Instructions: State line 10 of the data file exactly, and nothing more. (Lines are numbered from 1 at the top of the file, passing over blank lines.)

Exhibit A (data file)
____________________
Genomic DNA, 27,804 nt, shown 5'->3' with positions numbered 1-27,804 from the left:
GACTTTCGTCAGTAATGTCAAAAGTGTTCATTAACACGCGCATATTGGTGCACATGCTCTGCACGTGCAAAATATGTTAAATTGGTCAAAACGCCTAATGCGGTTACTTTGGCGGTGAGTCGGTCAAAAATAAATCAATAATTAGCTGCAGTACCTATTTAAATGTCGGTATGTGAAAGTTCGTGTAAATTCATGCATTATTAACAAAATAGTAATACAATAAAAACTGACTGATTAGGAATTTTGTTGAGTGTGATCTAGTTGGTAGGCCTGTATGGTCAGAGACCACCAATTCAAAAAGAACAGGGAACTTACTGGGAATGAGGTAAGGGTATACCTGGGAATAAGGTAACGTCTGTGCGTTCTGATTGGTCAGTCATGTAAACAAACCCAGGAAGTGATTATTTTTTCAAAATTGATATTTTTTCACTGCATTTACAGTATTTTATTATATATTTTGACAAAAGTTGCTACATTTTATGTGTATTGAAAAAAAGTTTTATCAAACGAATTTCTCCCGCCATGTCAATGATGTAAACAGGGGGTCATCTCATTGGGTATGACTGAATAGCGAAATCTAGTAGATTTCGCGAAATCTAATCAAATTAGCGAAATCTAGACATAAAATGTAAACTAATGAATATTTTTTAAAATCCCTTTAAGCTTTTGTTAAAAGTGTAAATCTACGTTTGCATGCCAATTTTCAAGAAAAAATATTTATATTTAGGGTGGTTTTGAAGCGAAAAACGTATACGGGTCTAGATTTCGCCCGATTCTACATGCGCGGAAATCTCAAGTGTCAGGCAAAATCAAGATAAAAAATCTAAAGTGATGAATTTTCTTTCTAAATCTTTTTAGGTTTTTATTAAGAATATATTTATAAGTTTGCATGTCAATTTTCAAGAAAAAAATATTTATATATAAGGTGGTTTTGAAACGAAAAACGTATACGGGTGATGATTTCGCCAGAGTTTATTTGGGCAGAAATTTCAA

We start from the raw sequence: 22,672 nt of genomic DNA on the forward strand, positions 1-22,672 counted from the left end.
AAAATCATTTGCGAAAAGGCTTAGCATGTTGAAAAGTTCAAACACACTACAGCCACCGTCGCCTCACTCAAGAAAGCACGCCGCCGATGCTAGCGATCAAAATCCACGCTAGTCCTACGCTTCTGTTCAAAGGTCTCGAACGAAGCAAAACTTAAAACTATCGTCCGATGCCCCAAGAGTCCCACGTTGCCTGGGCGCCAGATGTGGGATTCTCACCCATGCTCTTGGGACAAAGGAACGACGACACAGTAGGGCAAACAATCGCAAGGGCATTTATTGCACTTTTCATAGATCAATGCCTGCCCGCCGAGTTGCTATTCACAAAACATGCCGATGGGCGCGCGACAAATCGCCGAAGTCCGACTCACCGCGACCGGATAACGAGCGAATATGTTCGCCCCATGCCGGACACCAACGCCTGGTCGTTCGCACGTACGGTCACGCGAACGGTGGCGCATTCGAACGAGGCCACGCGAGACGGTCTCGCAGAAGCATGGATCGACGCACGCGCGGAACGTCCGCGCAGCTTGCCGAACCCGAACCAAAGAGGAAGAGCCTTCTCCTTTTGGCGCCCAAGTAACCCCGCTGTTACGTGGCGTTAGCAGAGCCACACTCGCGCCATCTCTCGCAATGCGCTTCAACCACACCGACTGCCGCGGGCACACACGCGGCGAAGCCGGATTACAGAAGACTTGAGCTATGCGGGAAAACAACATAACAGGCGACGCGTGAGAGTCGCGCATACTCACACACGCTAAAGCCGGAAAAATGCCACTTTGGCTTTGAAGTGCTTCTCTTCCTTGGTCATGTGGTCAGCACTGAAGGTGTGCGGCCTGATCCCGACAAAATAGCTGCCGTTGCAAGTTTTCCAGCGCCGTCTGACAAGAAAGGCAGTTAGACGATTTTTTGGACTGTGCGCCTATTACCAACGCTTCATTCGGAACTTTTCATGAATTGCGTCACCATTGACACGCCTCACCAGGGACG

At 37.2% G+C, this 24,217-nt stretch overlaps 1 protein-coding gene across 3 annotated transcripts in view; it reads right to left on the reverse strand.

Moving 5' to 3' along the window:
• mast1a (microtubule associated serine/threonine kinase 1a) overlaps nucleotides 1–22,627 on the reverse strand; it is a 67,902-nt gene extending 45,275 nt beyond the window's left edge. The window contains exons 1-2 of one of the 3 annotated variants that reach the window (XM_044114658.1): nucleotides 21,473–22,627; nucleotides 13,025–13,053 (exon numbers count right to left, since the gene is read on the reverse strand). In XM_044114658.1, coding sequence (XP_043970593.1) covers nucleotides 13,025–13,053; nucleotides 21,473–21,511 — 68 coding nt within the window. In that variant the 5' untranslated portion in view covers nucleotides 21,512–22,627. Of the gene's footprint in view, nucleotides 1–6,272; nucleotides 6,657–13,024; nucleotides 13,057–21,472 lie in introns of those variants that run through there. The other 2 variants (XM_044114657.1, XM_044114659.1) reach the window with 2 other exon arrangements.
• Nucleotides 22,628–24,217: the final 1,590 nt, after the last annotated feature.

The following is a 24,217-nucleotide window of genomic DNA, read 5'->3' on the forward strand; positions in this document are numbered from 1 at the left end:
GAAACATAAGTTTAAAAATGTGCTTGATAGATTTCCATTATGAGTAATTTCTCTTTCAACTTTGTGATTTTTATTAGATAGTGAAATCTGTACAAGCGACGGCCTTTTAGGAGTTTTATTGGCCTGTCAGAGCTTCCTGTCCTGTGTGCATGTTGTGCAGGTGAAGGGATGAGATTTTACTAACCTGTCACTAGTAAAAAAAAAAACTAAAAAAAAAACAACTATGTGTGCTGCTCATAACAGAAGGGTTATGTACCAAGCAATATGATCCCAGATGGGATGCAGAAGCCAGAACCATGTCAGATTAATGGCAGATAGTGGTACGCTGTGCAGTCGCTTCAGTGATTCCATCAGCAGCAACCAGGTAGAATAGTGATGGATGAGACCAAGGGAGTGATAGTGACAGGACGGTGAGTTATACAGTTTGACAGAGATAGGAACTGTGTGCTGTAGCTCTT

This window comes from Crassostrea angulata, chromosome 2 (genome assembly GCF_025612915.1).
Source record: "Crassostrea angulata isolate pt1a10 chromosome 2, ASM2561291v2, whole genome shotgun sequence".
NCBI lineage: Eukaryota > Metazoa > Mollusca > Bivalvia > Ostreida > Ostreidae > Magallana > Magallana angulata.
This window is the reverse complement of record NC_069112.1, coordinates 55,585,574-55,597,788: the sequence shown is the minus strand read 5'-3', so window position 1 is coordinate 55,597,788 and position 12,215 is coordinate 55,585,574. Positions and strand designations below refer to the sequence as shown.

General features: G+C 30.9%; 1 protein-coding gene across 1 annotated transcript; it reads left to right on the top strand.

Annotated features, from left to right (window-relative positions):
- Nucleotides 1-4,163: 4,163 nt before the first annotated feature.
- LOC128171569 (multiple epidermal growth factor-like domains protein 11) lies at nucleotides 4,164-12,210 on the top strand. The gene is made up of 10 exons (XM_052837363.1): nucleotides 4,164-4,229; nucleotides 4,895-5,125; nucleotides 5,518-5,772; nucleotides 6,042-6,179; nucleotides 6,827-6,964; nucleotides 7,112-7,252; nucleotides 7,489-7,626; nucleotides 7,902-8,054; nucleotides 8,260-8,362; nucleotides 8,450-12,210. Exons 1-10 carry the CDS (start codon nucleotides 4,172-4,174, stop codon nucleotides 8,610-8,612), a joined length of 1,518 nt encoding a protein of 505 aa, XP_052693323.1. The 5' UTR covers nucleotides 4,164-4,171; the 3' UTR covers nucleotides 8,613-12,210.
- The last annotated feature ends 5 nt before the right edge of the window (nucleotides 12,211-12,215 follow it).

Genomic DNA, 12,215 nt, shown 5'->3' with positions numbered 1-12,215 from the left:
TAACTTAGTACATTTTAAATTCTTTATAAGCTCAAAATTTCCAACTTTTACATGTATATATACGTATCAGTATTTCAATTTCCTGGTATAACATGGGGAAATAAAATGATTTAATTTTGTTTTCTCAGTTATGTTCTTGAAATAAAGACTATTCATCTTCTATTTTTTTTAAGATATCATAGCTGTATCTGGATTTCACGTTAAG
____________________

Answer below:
GAAACATAAGTTTAAAAATGTGCTTGATAGATTTCCATTATGAGTAATTTCTCTTTCAACTTTGTGATTTTTATTAGATAGTGAAATCTGTACAAGCGACGGCCTTTTAGGAGTTTTATTGGCCTGTCAGAGCTTCCTGTCCTGTGTGCATGTTGTGCAGGTGAAGGGATGAGATTTTACTAACCTGTCACTAGTAAAAAAAAAAACTAAAAAAAAAACAACTATGTGTGCTGCTCATAACAGAAGGGTTATGTACCAAGCAATATGATCCCAGATGGGATGCAGAAGCCAGAACCATGTCAGATTAATGGCAGATAGTGGTACGCTGTGCAGTCGCTTCAGTGATTCCATCAGCAGCAACCAGGTAGAATAGTGATGGATGAGACCAAGGGAGTGATAGTGACAGGACGGTGAGTTATACAGTTTGACAGAGATAGGAACTGTGTGCTGTAGCTCTT